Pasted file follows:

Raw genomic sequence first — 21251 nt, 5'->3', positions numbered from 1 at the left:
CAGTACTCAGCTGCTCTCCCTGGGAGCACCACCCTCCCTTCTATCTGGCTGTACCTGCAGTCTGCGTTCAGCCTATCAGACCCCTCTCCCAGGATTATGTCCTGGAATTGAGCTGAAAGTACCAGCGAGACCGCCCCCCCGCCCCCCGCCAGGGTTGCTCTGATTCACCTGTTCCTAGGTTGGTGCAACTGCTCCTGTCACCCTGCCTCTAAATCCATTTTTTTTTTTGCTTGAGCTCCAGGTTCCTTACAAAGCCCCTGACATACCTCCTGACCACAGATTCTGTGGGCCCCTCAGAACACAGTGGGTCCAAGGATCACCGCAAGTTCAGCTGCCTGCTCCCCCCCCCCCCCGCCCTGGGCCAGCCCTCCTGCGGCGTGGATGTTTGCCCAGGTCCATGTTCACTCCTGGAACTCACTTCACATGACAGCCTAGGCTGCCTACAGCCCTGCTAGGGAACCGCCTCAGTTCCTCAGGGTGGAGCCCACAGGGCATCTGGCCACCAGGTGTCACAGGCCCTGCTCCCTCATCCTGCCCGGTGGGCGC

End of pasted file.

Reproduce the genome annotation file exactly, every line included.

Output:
Raw genomic sequence first — 21251 nt, 5'->3', positions numbered from 1 at the left:
CAGTACTCAGCTGCTCTCCCTGGGAGCACCACCCTCCCTTCTATCTGGCTGTACCTGCAGTCTGCGTTCAGCCTATCAGACCCCTCTCCCAGGATTATGTCCTGGAATTGAGCTGAAAGTACCAGCGAGACCGCCCCCCCGCCCCCCGCCAGGGTTGCTCTGATTCACCTGTTCCTAGGTTGGTGCAACTGCTCCTGTCACCCTGCCTCTAAATCCATTTTTTTTTTTGCTTGAGCTCCAGGTTCCTTACAAAGCCCCTGACATACCTCCTGACCACAGATTCTGTGGGCCCCTCAGAACACAGTGGGTCCAAGGATCACCGCAAGTTCAGCTGCCTGCTCCCCCCCCCCCCCGCCCTGGGCCAGCCCTCCTGCGGCGTGGATGTTTGCCCAGGTCCATGTTCACTCCTGGAACTCACTTCACATGACAGCCTAGGCTGCCTACAGCCCTGCTAGGGAACCGCCTCAGTTCCTCAGGGTGGAGCCCACAGGGCATCTGGCCACCAGGTGTCACAGGCCCTGCTCCCTCATCCTGCCCGGTGGGCGC